Editorial Board Members' Collection Series in “Imaging in Heart Diseases”

A special issue of Diagnostics (ISSN 2075-4418). This special issue belongs to the section "Medical Imaging and Theranostics".

Deadline for manuscript submissions: 31 December 2024 | Viewed by 3442

Special Issue Editors


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Guest Editor
1st Department of Cardiology, AHEPA University Hospital, Aristotle University of Thessaloniki, Thessaloniki, Greece
Interests: cardiovascular magnetic resonance; heart failure; cardiovascular imaging
Special Issues, Collections and Topics in MDPI journals

E-Mail Website
Guest Editor
1st Department of Cardiology, AHEPA University Hospital, Aristotle University of Thessaloniki, Thessaloniki, Greece
Interests: echocardiography; speckle tracking; myocardial function; stress echo; 3D echo; valvular heart disease; heart failure; thalassaemia; cardio-oncology; diabetes
Special Issues, Collections and Topics in MDPI journals

Special Issue Information

Dear Colleagues,

Heart disease is a general term that includes many types of heart problems. It is also known as cardiovascular disease (CVD), meaning heart and blood vessel disease. CVD includes coronary artery diseases (CAD) such as angina and myocardial infarction (commonly known as a heart attack). Other CVDs include stroke, heart failure, hypertensive heart disease, rheumatic heart disease, cardiomyopathy, abnormal heart rhythms, congenital heart disease, valvular heart disease, carditis, aortic aneurysms, peripheral artery disease, thromboembolic disease, and venous thrombosis.

Chest pains, heart flutters and heart attack are the signposts of heart troubles. In the past, these symptoms might require treadmill stress tests or cardiac catheterization to diagnose the problem. This has changed with the advent of new imaging technology, including X-rays, ultrasound (echocardiograms), CT scans, MRI, 3-dimensional echocardiography (3-D echo), and PET/CT. The goal of this Special Issue is to provide relevant new information concerning the diagnosis of all heart diseases that is useful for daily practice and based on the most recent available data.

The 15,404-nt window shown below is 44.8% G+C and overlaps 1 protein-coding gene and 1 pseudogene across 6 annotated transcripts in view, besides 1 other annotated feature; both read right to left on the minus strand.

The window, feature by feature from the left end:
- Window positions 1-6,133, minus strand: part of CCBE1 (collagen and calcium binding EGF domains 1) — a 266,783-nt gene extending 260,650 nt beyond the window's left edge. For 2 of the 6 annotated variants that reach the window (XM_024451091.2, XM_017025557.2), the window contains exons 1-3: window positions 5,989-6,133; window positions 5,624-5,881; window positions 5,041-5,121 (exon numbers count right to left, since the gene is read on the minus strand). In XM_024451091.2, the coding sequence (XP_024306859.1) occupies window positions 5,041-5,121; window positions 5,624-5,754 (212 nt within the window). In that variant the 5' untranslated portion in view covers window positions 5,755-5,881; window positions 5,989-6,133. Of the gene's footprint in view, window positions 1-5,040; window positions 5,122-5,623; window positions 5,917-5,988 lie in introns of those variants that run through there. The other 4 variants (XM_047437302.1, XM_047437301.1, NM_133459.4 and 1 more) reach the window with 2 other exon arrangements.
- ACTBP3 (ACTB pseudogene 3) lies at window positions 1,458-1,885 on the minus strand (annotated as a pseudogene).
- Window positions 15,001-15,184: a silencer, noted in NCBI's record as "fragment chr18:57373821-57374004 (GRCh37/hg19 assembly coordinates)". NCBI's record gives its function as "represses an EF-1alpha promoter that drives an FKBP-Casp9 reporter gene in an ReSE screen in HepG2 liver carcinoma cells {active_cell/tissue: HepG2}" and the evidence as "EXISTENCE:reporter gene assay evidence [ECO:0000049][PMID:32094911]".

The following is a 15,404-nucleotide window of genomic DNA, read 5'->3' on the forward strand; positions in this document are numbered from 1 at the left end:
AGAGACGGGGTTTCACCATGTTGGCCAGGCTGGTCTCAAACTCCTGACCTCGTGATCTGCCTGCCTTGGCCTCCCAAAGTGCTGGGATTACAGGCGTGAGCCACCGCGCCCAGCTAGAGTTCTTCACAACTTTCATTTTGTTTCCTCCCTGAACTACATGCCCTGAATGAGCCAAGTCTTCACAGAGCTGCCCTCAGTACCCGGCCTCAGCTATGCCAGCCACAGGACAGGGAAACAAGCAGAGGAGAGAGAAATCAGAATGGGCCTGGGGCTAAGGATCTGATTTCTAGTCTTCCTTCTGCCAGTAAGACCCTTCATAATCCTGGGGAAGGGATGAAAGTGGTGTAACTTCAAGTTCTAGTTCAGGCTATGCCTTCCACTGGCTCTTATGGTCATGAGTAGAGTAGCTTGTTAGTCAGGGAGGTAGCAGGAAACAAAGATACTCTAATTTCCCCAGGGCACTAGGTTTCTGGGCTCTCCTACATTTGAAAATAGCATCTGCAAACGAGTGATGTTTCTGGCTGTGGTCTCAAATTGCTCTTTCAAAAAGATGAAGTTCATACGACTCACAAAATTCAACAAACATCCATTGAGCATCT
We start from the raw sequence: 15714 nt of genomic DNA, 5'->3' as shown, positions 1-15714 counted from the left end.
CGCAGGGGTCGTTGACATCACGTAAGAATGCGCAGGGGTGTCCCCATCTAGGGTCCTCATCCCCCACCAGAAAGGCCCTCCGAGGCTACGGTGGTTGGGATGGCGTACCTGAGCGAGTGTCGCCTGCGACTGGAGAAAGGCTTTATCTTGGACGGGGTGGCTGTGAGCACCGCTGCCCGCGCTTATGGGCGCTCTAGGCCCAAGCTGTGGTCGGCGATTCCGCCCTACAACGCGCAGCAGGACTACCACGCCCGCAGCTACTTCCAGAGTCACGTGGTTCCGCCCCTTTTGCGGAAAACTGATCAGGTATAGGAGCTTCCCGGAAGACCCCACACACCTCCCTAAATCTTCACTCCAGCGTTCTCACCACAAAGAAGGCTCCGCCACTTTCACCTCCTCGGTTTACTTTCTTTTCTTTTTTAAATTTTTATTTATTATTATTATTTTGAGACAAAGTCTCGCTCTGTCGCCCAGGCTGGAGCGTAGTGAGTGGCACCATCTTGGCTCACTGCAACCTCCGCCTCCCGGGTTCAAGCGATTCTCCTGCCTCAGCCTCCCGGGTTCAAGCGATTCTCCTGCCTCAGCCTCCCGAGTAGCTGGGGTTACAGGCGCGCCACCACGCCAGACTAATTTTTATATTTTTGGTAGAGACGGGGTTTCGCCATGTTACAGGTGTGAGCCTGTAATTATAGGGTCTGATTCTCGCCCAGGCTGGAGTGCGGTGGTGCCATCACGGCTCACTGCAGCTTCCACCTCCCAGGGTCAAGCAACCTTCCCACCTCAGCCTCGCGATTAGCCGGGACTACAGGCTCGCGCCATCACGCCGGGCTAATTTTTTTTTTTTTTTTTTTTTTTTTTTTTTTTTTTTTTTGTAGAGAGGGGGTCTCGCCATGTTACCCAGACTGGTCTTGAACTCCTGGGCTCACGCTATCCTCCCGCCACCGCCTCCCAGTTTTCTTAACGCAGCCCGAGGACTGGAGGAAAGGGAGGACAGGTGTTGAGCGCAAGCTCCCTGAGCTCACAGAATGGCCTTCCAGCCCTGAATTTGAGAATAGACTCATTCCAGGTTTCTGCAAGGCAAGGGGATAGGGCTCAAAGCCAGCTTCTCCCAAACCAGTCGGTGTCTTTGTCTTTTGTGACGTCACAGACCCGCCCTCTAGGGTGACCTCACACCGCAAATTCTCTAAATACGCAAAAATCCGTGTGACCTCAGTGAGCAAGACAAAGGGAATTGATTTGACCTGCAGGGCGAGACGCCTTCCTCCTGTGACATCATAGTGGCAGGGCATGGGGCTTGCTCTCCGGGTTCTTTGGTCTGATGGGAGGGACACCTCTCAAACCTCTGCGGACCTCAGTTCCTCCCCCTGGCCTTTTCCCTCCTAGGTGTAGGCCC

This Special Issue will thus offer an up-to-date view of the advances made in the imaging of heart diseases and seeks to collate articles, providing a comprehensive presentation of the current image-related novelties.

Dr. Theodoros D. Karamitsos
Dr. Vasileios Kamperidis
Guest Editors

Manuscript Submission Information

Manuscripts should be submitted online at www.mdpi.com by registering and logging in to this website. Once you are registered, click here to go to the submission form. Manuscripts can be submitted until the deadline. All submissions that pass pre-check are peer-reviewed. Accepted papers will be published continuously in the journal (as soon as accepted) and will be listed together on the special issue website. Research articles, review articles as well as short communications are invited. For planned papers, a title and short abstract (about 100 words) can be sent to the Editorial Office for announcement on this website.

Submitted manuscripts should not have been published previously, nor be under consideration for publication elsewhere (except conference proceedings papers). All manuscripts are thoroughly refereed through a single-blind peer-review process. A guide for authors and other relevant information for submission of manuscripts is available on the Instructions for Authors page. Diagnostics is an international peer-reviewed open access semimonthly journal published by MDPI.